Raahi Reddy is a union organizer and labor specialist at the UC Berkeley Center for Labor Research and Education.


What's left behind in the bitter break-up of the AFL-CIO?


On my file cabinet sits a battered, old railroad lamp. Rusty green, with a red dome light. It comes from the U.S. Steel Homestead Works just north of my parents' house in Pittsburgh, Pennsylvania. The mill shut down in 1986, but in its heyday, it employed 15,000 steelworkers in 450 buildings on 430 acres, woven together with 150 miles of railroad track and the power of a great industrial union.

Now the economic verities and union culture embodied in that lamp are largely gone, reduced to artifacts and echoes. But they reverberate in the current fissure within the U.S. labor movement, as the old labor landscape of mighty mills and fabled auto plants erodes into an ocean of Wal-Marts. The old unions are in denial, unwilling to accept their shrinking future. The insurgent unions, betting on the new workforce, have little time or empathy to spend on diminishing sectors. Perhaps that's why the break-up of the AFL-CIO has been so bitter, and the efforts to reach a compromise both disingenuous and futile. The real issues of controversy--a global economy that's here to stay and a union culture stuck in the industrial model of the last century--were never publicly on the table, and cannot easily be negotiated into submission.

Change to Win, an amalgam of seven unions formed to challenge the sluggish course of the AFL-CIO, is fronted by Service Employees International Union (SEIU) President Andrew Stern and International Brotherhood of Teamsters President James Hoffa. The CTW Seven have justified their split from the AFL-CIO by asserting that the federation has been unwilling to commit sufficient resources to organizing and unable to staunch the hemorrhaging of labor power. The proof has been painted by numbers: union membership down to just 12.5 percent overall, and only 7.9 percent in the private sector; not enough money allocated to organize new workers; too few votes to elect a president or defeat CAFTA. However, for many observers inside and out, those very numbers argued against a division that could further weaken labor's strength at a time of harsh corporate resistance and governmental hostility. Furthermore, the split defies easy ideological categorization, with progressive and conservative unionists arrayed on both sides.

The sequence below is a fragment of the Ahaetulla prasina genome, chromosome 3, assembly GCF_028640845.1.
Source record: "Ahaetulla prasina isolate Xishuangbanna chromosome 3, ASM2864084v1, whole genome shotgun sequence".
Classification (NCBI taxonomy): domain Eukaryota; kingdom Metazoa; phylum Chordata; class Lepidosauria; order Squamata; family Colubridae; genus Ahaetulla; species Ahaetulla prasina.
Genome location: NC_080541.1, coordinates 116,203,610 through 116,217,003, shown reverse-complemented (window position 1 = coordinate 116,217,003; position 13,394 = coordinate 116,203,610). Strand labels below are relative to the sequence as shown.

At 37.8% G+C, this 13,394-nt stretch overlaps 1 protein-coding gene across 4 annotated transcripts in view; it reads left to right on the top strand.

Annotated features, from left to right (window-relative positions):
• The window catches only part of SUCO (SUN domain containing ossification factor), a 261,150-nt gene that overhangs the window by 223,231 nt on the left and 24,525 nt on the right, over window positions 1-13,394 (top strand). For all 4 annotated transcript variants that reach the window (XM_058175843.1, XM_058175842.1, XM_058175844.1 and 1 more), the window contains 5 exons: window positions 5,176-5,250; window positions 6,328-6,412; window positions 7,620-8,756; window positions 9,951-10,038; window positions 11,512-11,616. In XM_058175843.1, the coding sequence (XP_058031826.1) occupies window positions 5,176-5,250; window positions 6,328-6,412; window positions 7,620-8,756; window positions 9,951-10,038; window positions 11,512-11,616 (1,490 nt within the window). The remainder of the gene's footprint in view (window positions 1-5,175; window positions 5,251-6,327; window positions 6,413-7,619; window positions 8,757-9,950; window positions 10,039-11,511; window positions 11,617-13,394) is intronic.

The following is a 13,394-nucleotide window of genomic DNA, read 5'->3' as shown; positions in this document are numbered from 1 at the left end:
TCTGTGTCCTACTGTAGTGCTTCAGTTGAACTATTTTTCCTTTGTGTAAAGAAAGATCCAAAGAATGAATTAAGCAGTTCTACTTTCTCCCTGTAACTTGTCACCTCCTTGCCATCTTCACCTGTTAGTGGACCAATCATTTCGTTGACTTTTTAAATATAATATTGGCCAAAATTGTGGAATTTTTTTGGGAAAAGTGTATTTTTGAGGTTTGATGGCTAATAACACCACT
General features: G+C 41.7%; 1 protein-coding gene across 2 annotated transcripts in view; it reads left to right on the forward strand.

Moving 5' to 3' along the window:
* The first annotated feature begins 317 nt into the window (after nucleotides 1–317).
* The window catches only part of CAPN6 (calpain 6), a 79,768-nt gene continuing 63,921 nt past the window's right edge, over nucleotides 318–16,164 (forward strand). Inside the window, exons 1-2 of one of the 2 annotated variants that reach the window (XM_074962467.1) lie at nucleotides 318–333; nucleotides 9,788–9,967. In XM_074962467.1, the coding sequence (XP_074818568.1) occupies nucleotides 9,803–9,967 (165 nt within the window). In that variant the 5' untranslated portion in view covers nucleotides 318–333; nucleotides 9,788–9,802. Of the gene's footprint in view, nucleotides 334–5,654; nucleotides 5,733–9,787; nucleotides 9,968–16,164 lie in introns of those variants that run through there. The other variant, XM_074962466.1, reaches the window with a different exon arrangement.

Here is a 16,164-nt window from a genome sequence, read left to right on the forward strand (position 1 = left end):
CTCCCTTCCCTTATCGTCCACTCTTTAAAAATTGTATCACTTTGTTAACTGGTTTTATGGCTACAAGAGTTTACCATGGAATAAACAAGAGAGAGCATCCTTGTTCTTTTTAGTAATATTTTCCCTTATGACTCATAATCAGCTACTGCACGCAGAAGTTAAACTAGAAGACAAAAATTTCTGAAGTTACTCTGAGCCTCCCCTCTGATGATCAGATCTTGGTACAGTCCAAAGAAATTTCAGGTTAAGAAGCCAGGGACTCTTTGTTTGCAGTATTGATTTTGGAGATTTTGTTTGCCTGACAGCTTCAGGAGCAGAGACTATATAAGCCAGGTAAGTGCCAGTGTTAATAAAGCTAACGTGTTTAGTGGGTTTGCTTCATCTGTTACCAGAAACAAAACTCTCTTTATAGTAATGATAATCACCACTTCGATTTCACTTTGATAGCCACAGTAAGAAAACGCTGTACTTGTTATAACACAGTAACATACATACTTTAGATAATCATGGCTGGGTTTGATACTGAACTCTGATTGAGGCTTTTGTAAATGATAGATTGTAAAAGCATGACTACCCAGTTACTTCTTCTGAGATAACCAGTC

It is only through the prism of economic globalization--and a cultural gulf of generations and identities--that the reasons for the split gain clarity. Most (but not all) of the manufacturing unions--those hardest hit by the global economy--are in the AFL-CIO camp; they are more concerned with retrenchment than expansion. Most (but not all) of the unions organizing service workers and new constituencies are with the insurgency. If Wal-Mart is the new industrial plant--one that employs more than 1.2 million workers in the U.S. alone--then CTW has amassed the components to create a viable strategy. Combining retail and service with trucking will greatly enhance the capacity to organize throughout the sector.

"We are walking down a road, and the mileposts are clear," Stern told the overflow crowd of reporters in Chicago, as he announced the departure of his union from the federation. "Our world has changed. Our economy has changed. Employers have changed ... but the AFL-CIO is not willing to make fundamental change. When you're heading down a road and you know where it ends ... you have to get off that road and go in a different direction where there is hope."

In the cavernous, dimly lit hall at the Naval Pier down the street, where the 50th Anniversary AFL-CIO Convention droned on, hope was in short supply. Beneath the bravado, leaders of the remaining unions struggled with their anger, frustration, and a profound sense of abandonment. "I started out thinking 'que sera sera,'" one AFL staffer, an SEIU alum, told me, "but now I say fuck 'em." Or as another longstanding colleague summarized, "We don't know how to feel and deal."

Ironically, the convention itself presented the most inexorable argument for jumping ship: the dais with its preponderance of aging white men; the layout of the room, with its rigid rows of tables; and the program with its endless string of pols spouting platitudes. And faced with the most profound change in 50 years, the federation response seemed flatfooted, even though the split had been rumored for many months. Beyond several resolutions, a formulaic acknowledgment of the challengers, scripted rage, and brave words about soldiering on, business unfolded pretty much as usual. No honest dialogue about the real significance or consequences of the rift. No facilitated opportunities to share the anxieties and emotions awash in the hall. It was, as Stern had put it, "looking at the future through the rearview mirror."